Sunday, August 9, 2009

Pharmaceutical Data and Privacy

Today's New York Times has another misguided article on privacy in the medical world. This article seems to be designed to scare Americans into believing that health care privacy is endangered, and that such data is regularly and wantonly traded among companies.

My perspective is different, since I am coming from the side of analyzing data.

First, the pharmaceutical industry is different from virually every other industry in the United States. For the most part, it is illegal for pharmaceutical manufacturers to identify the users of their products. This is based originated with the Health Information Portability and Privacy Act (HIPAA), explained in more detail at this government site.

What is absurd about this situation is that pharmaceutical companies are, in theory, responsible for the health of the millions of people who use their products. To give an example of the dangers, imagine that you have a popular product that causes cardiac damage after several months of use. The cardiac damage, in turn, is sometimes fatal. How does the manufacturer connect the use of the product to death registries? The simple answer. They cannot.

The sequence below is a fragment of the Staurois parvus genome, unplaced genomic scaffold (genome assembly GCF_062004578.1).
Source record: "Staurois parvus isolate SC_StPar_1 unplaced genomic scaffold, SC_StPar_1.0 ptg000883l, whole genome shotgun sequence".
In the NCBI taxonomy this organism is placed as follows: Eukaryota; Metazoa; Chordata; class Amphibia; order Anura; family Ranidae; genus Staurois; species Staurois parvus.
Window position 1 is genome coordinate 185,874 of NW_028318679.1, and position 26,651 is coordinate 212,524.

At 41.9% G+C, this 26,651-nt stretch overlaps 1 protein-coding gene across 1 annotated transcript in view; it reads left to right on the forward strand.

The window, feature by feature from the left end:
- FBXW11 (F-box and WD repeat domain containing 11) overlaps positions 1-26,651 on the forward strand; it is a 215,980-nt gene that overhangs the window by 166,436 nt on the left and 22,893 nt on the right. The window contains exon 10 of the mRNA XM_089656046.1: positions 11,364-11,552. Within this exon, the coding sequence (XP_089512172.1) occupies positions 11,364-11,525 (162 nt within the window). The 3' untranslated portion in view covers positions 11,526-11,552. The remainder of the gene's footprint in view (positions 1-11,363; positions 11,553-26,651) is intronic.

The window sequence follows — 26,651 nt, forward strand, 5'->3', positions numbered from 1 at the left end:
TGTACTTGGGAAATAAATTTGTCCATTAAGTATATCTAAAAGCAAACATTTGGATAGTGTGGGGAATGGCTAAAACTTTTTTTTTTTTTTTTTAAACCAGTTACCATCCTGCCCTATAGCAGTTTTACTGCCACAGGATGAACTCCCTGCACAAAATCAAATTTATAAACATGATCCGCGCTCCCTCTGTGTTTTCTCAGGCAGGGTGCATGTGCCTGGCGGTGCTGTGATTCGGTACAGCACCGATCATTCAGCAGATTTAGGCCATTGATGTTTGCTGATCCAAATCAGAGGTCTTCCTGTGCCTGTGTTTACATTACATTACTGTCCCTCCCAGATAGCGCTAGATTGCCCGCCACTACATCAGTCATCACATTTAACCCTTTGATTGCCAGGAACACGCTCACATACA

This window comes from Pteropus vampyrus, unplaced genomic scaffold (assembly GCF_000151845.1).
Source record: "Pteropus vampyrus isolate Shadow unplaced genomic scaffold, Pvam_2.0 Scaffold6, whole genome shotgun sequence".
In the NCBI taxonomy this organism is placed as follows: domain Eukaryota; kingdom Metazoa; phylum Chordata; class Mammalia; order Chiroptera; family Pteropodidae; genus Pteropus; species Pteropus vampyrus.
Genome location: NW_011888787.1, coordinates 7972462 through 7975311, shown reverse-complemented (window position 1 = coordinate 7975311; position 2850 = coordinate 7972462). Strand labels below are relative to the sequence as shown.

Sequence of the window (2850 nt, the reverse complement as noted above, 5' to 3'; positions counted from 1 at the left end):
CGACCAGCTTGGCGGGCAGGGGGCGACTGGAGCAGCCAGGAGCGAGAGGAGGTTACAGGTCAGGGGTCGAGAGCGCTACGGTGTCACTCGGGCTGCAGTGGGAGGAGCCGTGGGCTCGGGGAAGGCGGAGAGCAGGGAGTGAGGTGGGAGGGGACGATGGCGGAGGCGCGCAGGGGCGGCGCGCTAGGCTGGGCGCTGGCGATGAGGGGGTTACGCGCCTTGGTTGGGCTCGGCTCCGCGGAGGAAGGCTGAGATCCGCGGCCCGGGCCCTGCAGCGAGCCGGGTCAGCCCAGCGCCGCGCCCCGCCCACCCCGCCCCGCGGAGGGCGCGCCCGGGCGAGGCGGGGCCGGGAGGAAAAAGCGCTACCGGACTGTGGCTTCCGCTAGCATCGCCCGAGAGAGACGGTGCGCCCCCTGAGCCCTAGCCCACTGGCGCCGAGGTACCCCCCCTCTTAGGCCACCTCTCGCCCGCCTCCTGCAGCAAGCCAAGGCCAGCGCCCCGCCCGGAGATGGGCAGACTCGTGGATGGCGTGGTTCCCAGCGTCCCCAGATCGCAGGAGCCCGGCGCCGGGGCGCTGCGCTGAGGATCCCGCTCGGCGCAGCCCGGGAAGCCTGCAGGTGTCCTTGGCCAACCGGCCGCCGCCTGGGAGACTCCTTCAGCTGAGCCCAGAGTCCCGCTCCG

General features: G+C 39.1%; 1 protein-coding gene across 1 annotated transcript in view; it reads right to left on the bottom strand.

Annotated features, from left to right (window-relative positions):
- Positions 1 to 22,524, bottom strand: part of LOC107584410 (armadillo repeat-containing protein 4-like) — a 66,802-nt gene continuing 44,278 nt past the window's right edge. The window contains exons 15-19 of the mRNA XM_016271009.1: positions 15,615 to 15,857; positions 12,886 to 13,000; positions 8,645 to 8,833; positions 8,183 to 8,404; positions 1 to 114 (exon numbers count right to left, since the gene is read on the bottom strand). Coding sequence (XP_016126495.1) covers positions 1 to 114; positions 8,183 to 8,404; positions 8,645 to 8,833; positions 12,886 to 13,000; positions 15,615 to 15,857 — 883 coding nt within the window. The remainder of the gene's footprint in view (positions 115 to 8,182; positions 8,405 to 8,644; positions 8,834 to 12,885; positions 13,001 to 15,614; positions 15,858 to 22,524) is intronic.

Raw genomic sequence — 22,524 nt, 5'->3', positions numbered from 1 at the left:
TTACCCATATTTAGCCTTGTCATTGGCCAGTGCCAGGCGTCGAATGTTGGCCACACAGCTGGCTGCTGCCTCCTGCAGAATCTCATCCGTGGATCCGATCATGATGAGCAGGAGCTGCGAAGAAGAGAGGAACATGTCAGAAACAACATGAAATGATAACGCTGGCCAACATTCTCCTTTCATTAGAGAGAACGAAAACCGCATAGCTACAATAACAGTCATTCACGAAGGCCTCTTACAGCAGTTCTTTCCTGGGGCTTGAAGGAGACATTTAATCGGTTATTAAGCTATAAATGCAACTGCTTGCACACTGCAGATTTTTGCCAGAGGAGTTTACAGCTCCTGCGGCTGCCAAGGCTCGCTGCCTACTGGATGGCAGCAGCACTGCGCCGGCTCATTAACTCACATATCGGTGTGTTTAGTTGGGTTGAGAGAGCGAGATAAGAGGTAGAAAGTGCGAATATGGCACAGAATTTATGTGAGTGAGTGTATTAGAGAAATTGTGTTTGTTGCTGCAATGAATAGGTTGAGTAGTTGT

This is not a made-up example. Millions of people used Cox-2 inhibitors, which were on the market until 2004, when Merck voluntarily took Vioxx off the market. This issue here is whether the industry could have known earlier that such dangers lurked in the use of the drug. My contention is that the manufactureres do not have a chance, because they could not do something that virutally every other company can do -- match their customer records to publicly available mortality records.

To be clear about the laws related to drugs. If someone has an adverse reaction while on a drug, then that must be reported to the pharmaceutical company. However, if the adverse reaction is detected a certain amount of time after the patient stops therapy (I believe two weeks), then there is not reporting requirement. Guess what. Cardiac damage caused by Cox-2 inhibitors does not necessarily kill patients right away. Nor is the damage necessarily detected while the patient is still on the therapy.